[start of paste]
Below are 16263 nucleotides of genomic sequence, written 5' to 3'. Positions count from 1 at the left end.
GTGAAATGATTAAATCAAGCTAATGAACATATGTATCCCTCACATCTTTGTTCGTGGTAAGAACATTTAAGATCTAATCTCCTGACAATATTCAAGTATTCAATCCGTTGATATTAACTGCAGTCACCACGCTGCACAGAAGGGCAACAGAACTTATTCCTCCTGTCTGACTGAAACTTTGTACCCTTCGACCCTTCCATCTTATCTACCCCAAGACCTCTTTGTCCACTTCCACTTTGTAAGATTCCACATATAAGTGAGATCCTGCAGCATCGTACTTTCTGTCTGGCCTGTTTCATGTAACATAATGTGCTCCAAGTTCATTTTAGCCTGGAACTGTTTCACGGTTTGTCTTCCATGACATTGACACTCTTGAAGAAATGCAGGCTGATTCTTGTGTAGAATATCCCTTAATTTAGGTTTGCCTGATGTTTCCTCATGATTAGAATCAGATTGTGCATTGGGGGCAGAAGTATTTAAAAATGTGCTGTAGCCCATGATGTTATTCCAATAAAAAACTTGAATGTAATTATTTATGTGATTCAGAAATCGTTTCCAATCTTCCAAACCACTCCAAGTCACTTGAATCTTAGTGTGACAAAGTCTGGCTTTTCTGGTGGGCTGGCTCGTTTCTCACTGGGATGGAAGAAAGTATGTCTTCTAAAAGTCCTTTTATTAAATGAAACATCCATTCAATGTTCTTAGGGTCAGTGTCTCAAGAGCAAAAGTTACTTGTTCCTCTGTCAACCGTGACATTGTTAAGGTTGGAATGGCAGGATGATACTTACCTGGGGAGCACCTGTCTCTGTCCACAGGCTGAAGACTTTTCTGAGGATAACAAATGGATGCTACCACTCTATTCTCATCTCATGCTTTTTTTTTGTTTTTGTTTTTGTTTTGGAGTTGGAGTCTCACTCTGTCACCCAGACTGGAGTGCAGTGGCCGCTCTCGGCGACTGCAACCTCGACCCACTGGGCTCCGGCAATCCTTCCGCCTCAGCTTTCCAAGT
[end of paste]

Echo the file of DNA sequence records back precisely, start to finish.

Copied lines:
Below are 16263 nucleotides of genomic sequence, written 5' to 3'. Positions count from 1 at the left end.
GTGAAATGATTAAATCAAGCTAATGAACATATGTATCCCTCACATCTTTGTTCGTGGTAAGAACATTTAAGATCTAATCTCCTGACAATATTCAAGTATTCAATCCGTTGATATTAACTGCAGTCACCACGCTGCACAGAAGGGCAACAGAACTTATTCCTCCTGTCTGACTGAAACTTTGTACCCTTCGACCCTTCCATCTTATCTACCCCAAGACCTCTTTGTCCACTTCCACTTTGTAAGATTCCACATATAAGTGAGATCCTGCAGCATCGTACTTTCTGTCTGGCCTGTTTCATGTAACATAATGTGCTCCAAGTTCATTTTAGCCTGGAACTGTTTCACGGTTTGTCTTCCATGACATTGACACTCTTGAAGAAATGCAGGCTGATTCTTGTGTAGAATATCCCTTAATTTAGGTTTGCCTGATGTTTCCTCATGATTAGAATCAGATTGTGCATTGGGGGCAGAAGTATTTAAAAATGTGCTGTAGCCCATGATGTTATTCCAATAAAAAACTTGAATGTAATTATTTATGTGATTCAGAAATCGTTTCCAATCTTCCAAACCACTCCAAGTCACTTGAATCTTAGTGTGACAAAGTCTGGCTTTTCTGGTGGGCTGGCTCGTTTCTCACTGGGATGGAAGAAAGTATGTCTTCTAAAAGTCCTTTTATTAAATGAAACATCCATTCAATGTTCTTAGGGTCAGTGTCTCAAGAGCAAAAGTTACTTGTTCCTCTGTCAACCGTGACATTGTTAAGGTTGGAATGGCAGGATGATACTTACCTGGGGAGCACCTGTCTCTGTCCACAGGCTGAAGACTTTTCTGAGGATAACAAATGGATGCTACCACTCTATTCTCATCTCATGCTTTTTTTTTGTTTTTGTTTTTGTTTTGGAGTTGGAGTCTCACTCTGTCACCCAGACTGGAGTGCAGTGGCCGCTCTCGGCGACTGCAACCTCGACCCACTGGGCTCCGGCAATCCTTCCGCCTCAGCTTTCCAAGT